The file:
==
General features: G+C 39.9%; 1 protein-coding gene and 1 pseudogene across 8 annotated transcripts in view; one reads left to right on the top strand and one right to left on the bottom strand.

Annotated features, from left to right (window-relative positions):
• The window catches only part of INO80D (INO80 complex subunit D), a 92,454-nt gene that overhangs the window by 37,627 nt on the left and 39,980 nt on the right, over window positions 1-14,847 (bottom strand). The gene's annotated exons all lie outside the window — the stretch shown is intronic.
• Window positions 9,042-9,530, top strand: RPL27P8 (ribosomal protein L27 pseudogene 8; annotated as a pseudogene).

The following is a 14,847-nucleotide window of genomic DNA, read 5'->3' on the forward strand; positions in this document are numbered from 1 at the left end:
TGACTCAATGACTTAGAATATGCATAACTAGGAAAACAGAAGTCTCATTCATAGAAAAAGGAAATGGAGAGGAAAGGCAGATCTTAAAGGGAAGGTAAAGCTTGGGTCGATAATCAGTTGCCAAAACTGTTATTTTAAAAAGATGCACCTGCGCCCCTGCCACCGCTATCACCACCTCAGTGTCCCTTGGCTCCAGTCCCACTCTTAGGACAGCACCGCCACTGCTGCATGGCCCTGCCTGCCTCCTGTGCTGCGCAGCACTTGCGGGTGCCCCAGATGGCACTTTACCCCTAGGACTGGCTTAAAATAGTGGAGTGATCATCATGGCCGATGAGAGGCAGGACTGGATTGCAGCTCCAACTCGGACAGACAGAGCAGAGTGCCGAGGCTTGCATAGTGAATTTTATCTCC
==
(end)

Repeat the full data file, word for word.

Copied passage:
General features: G+C 39.9%; 1 protein-coding gene and 1 pseudogene across 8 annotated transcripts in view; one reads left to right on the top strand and one right to left on the bottom strand.

Annotated features, from left to right (window-relative positions):
• The window catches only part of INO80D (INO80 complex subunit D), a 92,454-nt gene that overhangs the window by 37,627 nt on the left and 39,980 nt on the right, over window positions 1-14,847 (bottom strand). The gene's annotated exons all lie outside the window — the stretch shown is intronic.
• Window positions 9,042-9,530, top strand: RPL27P8 (ribosomal protein L27 pseudogene 8; annotated as a pseudogene).

The following is a 14,847-nucleotide window of genomic DNA, read 5'->3' on the forward strand; positions in this document are numbered from 1 at the left end:
TGACTCAATGACTTAGAATATGCATAACTAGGAAAACAGAAGTCTCATTCATAGAAAAAGGAAATGGAGAGGAAAGGCAGATCTTAAAGGGAAGGTAAAGCTTGGGTCGATAATCAGTTGCCAAAACTGTTATTTTAAAAAGATGCACCTGCGCCCCTGCCACCGCTATCACCACCTCAGTGTCCCTTGGCTCCAGTCCCACTCTTAGGACAGCACCGCCACTGCTGCATGGCCCTGCCTGCCTCCTGTGCTGCGCAGCACTTGCGGGTGCCCCAGATGGCACTTTACCCCTAGGACTGGCTTAAAATAGTGGAGTGATCATCATGGCCGATGAGAGGCAGGACTGGATTGCAGCTCCAACTCGGACAGACAGAGCAGAGTGCCGAGGCTTGCATAGTGAATTTTATCTCC